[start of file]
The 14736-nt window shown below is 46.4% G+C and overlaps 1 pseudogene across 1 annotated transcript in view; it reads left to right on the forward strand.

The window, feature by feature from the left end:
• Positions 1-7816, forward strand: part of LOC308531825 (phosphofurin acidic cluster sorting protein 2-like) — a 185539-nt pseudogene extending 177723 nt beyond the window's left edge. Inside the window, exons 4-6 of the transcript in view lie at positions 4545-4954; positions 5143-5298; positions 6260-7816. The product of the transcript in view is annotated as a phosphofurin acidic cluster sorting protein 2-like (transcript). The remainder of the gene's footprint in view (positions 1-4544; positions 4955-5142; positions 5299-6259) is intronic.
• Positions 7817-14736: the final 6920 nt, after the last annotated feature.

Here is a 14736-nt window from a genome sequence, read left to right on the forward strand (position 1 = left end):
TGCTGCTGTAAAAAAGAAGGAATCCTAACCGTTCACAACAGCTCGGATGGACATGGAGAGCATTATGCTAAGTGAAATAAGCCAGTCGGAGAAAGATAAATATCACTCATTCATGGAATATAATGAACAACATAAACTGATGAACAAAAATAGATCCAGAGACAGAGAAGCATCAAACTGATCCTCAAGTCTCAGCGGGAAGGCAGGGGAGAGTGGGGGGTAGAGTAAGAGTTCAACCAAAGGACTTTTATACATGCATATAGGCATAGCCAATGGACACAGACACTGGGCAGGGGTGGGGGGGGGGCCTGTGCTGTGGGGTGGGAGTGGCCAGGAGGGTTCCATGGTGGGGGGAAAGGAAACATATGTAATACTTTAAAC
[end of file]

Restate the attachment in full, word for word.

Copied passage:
The 14736-nt window shown below is 46.4% G+C and overlaps 1 pseudogene across 1 annotated transcript in view; it reads left to right on the forward strand.

The window, feature by feature from the left end:
• Positions 1-7816, forward strand: part of LOC308531825 (phosphofurin acidic cluster sorting protein 2-like) — a 185539-nt pseudogene extending 177723 nt beyond the window's left edge. Inside the window, exons 4-6 of the transcript in view lie at positions 4545-4954; positions 5143-5298; positions 6260-7816. The product of the transcript in view is annotated as a phosphofurin acidic cluster sorting protein 2-like (transcript). The remainder of the gene's footprint in view (positions 1-4544; positions 4955-5142; positions 5299-6259) is intronic.
• Positions 7817-14736: the final 6920 nt, after the last annotated feature.

Here is a 14736-nt window from a genome sequence, read left to right on the forward strand (position 1 = left end):
TGCTGCTGTAAAAAAGAAGGAATCCTAACCGTTCACAACAGCTCGGATGGACATGGAGAGCATTATGCTAAGTGAAATAAGCCAGTCGGAGAAAGATAAATATCACTCATTCATGGAATATAATGAACAACATAAACTGATGAACAAAAATAGATCCAGAGACAGAGAAGCATCAAACTGATCCTCAAGTCTCAGCGGGAAGGCAGGGGAGAGTGGGGGGTAGAGTAAGAGTTCAACCAAAGGACTTTTATACATGCATATAGGCATAGCCAATGGACACAGACACTGGGCAGGGGTGGGGGGGGGGCCTGTGCTGTGGGGTGGGAGTGGCCAGGAGGGTTCCATGGTGGGGGGAAAGGAAACATATGTAATACTTTAAAC